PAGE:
While we might have a “open minded” discussion about the morality of consuming illegal drugs, the criminal activity associated with providing these substances is devastating communities throughout Central American and has led to historically high levels of illegal immigration into the United States in recent decades. The inability of young people and rural people to pass random drug tests has made it difficult for American companies to recruit employees, especially among defense contractors. The flip side of this recruiting problem is that many Americans have systematically precluded themselves from a high-paying job in their chosen field or in their local community because of drug use.

Why the moral concern about drug use? Employers want nothing to do with drug users because drug use impairs mental concentration and is often associated with criminal activity, depression, and suicide. Record drug use is not incidentally associated with a thirty-year high in suicides (Tavernise 2016). Reinforcing this observation, alcohol intoxication is reported in about half of all suicides (Mason 2014, 34).

Christian Ethics

Christian ethics starts with God in whose image we are created (Gen 1:27). In the Old Testament God interacts with his people primarily through the giving of covenants. After a second giving of the Ten Commandments, we find God revealing his character to Moses:

“The LORD passed before him and proclaimed, The LORD, the LORD, a God merciful and gracious, slow to anger, and abounding in steadfast love and faithfulness” (Exod 34:6)

This description of God’s character provides a context for interpreting the Ten Commandments in the Book of Exodus, but for us as image bearers it also gives us a template for ethical behavior. Jesus endorses this image ethic in the Lord’s Prayer when he prays: “Your kingdom come, your will be done, on earth as it is in heaven.” (Matt 6:10)  The Apostle Paul says it even more directly: “be imitators of God” (Eph 5:1)

Later in Matthew when Jesus tells us to love God and neighbor (Matt 22:36-40), we embody this love first by imitating God’s ethical character and then by sharing this character with our neighbor. Remember that mercy, grace, patience, love, and faithfulness all require an object. The obvious object here is our neighbor because how exactly are we to show mercy or grace to God?

Role of Risk in Ethics and Judgment

Circling back to the moral confusion in postmodern culture, Christians are often accused of being judgmental and many are. But judgment and discernment differ substantially. As Christians we discern that most immoral behavior is also risky, suggesting a direct link with how we were created.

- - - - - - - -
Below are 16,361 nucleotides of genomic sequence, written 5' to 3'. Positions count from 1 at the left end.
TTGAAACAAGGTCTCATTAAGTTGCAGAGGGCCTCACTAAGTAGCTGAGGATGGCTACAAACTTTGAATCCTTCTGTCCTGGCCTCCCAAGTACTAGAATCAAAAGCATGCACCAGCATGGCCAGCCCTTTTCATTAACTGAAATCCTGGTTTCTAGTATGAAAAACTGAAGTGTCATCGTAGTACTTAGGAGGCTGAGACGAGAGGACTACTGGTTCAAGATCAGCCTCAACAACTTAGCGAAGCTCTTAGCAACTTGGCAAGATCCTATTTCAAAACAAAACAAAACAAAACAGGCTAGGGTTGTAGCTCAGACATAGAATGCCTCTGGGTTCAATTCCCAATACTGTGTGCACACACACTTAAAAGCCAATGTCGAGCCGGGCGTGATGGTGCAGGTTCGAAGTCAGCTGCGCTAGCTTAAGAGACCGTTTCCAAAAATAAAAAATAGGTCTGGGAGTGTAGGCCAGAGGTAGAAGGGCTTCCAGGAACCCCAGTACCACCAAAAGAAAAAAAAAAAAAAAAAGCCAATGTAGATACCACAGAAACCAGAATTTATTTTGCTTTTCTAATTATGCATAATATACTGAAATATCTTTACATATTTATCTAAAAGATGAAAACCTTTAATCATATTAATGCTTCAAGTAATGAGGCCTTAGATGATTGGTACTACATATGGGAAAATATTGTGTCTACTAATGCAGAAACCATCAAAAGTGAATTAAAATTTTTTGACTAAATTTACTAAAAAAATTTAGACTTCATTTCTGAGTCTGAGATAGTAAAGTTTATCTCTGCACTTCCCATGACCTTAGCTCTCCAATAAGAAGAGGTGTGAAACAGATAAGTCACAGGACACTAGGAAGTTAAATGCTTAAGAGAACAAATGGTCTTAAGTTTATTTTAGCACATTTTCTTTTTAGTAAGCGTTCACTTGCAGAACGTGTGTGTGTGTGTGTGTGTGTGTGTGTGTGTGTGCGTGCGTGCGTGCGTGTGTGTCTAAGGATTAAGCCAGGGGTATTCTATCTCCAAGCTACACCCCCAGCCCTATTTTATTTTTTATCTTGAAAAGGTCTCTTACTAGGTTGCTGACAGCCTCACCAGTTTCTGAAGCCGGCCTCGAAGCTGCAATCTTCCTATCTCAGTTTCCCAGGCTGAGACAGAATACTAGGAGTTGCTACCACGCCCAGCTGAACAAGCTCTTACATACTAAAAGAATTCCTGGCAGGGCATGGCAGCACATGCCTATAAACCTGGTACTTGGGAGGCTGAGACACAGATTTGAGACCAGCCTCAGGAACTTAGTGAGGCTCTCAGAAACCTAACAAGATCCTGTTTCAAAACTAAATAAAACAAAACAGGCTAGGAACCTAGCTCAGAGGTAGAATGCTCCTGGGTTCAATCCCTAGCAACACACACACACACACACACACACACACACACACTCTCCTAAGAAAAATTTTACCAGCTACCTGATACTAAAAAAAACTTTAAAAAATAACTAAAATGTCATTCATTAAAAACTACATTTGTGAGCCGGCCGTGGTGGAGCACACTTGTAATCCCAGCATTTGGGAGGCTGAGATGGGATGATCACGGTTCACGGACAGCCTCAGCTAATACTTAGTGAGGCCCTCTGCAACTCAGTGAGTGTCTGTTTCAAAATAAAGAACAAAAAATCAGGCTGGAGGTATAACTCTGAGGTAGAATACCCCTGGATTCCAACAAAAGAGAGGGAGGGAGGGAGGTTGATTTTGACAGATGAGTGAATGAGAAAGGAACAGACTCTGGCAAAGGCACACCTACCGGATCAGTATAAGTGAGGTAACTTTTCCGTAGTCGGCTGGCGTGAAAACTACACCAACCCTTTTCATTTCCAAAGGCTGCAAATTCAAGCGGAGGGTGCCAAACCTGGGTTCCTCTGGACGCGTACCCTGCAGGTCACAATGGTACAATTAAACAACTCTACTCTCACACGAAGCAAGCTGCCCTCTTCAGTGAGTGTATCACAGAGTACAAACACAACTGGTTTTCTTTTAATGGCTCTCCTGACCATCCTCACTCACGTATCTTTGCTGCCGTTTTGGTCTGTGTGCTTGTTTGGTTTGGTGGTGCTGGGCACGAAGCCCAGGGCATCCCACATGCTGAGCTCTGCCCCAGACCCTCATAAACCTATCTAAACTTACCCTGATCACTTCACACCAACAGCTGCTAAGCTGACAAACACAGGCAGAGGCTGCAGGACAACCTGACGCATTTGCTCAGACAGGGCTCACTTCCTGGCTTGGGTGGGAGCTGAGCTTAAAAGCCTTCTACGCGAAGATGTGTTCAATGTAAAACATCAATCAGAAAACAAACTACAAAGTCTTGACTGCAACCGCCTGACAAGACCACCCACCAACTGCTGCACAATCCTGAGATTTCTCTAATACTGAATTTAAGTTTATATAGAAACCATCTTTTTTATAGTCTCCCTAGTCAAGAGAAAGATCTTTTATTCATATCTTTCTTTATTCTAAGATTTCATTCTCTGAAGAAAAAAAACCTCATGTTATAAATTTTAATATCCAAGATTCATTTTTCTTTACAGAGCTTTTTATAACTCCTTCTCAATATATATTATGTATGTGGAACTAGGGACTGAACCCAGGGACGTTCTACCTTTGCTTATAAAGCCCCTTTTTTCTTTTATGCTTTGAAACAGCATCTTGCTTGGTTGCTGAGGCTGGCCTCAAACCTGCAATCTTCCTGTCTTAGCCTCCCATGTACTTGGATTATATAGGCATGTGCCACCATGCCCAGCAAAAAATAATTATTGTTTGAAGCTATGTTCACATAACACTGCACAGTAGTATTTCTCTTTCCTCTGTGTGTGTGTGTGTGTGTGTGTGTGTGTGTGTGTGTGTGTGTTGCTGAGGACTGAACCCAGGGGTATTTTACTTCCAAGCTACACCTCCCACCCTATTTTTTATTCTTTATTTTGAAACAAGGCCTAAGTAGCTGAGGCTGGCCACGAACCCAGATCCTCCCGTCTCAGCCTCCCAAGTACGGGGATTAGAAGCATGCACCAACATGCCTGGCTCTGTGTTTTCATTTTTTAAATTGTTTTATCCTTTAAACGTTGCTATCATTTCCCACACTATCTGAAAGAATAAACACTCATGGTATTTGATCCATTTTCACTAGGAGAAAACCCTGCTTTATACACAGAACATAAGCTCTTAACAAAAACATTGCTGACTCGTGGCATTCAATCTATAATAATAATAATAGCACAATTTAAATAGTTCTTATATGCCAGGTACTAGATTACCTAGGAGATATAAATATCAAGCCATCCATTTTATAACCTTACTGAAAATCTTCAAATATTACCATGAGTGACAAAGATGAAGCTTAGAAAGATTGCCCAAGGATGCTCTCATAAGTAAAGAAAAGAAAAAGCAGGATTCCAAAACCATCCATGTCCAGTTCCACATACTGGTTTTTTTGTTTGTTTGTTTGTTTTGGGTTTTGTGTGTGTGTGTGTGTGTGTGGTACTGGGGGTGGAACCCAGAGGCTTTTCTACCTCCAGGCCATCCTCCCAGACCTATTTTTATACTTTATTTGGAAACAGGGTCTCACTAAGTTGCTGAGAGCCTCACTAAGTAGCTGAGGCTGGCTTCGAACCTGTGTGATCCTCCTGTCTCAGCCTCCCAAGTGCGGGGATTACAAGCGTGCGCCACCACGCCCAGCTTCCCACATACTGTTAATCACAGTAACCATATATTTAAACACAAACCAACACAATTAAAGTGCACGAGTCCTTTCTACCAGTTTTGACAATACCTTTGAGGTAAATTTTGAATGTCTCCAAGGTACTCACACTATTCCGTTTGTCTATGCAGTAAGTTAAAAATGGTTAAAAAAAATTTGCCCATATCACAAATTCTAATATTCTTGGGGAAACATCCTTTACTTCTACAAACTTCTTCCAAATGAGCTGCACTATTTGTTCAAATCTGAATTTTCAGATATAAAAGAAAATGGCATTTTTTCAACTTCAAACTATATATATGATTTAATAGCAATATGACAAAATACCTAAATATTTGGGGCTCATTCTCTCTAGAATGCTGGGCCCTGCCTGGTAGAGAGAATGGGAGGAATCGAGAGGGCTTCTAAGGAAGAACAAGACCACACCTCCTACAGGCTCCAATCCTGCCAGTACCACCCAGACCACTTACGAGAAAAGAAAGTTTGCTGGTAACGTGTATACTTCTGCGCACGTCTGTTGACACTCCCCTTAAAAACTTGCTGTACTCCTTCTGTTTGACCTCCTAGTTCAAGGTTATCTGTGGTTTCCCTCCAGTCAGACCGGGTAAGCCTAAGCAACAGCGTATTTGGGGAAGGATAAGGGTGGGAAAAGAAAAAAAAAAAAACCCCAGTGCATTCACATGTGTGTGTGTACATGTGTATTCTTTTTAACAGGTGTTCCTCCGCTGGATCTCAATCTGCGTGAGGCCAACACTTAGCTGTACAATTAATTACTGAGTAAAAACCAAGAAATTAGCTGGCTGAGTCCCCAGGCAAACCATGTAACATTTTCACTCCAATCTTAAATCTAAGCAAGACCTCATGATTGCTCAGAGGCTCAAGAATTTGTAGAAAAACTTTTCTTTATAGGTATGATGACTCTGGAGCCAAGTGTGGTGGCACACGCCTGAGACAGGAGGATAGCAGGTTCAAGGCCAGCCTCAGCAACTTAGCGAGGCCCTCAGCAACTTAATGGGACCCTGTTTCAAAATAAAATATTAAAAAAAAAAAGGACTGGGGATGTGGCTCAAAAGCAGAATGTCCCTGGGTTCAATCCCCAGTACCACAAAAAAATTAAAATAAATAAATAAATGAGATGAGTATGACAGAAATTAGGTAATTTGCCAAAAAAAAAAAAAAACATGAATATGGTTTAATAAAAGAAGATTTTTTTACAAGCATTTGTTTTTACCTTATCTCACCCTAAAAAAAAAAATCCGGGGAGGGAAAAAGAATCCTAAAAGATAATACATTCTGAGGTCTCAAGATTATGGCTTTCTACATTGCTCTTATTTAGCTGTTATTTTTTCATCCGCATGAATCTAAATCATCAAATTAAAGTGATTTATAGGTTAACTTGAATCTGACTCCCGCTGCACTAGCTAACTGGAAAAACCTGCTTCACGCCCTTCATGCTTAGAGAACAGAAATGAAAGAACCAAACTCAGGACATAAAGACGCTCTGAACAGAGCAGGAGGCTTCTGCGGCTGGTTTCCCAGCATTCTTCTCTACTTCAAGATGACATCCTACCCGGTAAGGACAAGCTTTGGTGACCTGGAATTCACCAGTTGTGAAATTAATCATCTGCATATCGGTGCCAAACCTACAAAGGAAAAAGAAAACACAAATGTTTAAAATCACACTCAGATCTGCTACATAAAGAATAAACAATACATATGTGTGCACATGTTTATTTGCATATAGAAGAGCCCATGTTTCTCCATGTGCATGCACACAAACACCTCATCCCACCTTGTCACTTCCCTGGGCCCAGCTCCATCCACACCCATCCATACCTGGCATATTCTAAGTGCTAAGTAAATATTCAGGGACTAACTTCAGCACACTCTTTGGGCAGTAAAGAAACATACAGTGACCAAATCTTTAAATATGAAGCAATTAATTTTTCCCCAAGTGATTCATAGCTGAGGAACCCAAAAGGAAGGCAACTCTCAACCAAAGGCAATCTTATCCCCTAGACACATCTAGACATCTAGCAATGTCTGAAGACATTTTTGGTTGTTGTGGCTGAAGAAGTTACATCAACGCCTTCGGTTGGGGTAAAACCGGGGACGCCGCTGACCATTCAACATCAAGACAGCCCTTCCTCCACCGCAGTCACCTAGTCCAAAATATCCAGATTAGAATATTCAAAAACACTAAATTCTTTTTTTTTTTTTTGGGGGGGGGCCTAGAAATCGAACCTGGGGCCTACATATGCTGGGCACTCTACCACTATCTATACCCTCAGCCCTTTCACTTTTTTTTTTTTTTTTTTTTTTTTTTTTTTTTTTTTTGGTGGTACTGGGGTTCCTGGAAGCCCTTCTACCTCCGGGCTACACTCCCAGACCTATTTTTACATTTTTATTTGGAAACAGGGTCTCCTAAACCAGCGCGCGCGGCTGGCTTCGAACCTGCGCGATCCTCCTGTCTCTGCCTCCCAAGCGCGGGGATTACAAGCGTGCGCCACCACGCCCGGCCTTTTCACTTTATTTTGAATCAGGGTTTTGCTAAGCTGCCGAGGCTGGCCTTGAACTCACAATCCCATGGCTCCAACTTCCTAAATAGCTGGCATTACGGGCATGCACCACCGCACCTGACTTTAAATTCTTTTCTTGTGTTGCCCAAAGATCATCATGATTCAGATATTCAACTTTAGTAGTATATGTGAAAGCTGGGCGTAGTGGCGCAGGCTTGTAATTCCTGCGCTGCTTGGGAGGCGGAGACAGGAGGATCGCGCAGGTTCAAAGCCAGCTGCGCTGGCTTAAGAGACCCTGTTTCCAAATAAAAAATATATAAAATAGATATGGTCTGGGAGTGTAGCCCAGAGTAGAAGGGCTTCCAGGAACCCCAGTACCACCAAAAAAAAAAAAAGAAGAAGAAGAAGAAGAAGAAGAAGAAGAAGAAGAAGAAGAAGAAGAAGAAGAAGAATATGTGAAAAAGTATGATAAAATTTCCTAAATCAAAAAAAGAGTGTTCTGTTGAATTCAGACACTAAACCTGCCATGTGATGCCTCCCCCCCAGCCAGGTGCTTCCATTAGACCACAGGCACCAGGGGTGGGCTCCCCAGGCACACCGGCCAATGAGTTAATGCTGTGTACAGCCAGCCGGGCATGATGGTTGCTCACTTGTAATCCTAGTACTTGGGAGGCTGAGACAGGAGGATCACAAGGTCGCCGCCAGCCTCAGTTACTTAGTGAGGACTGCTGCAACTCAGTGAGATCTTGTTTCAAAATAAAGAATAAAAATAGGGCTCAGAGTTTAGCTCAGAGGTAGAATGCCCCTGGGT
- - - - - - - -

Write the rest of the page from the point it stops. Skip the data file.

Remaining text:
Risk is an expected loss. In a sense, most moral behavior works like the premium on an insurance policy that protects us from a knowable and avoidable loss. Most people hate paying insurance premiums until they experience the loss for themselves. 

If we discern that a behavior places someone at risk of a future loss, we should inform them humbly of our insight, be it from scripture or life experience, and pray that they will not incur the loss or, should it be incurred, that they will turn to God in their loss. Such prayer leaves room for God’s sovereign grace and, if we are humble about it, we may also gain the confidence of that person in dealing with future issues.

Christian Distinctive

What sets Christians apart from others, especially secular people, is that we live, not expecting death, but expecting Christ’s return. Life is not a risk; it is an opportunity to prepare for our ultimate homecoming. We live life taking chances for the kingdom and leaving room for joy, because we know the end of the story is in Christ.


Center for Behavioral Health Statistics and Quality (CBHSQ). 2015. Behavioral health trends in the United States: Results from the 2014 National Survey on Drug Use and Health (Health and Human Services (HHS) Publication No. SMA 15-4927, NSDUH Series H-50). Retrieved from (Cited: 18 October 2018).

Mason, Karen. 2014. Preventing Suicide: A Handbook for Pastors, Chaplains, and Pastoral Counselors. Downers Grove: IVP Books.

Tavernise, Sabrina. 2016. “U.S. Suicide Rate Surges to a 30-Year High” New York Times. April 22. Online:, Accessed: 13 March 2017.


1 This citation continues: “The illicit drug use estimate for 2014 continues to be driven primarily by marijuana use and the nonmedical use of prescription pain relievers, with 22.2 million current marijuana users aged 12 or older (i.e., users in the past 30 days) and 4.3 million people aged 12 or older who reported current nonmedical use of prescription pain relievers.” (CBHSQ 2015, 1)


Living Expectantly

Also see:

Preface to Living in Christ 

A Roadmap of Simple Faith

Christian Spirituality 

Looking Back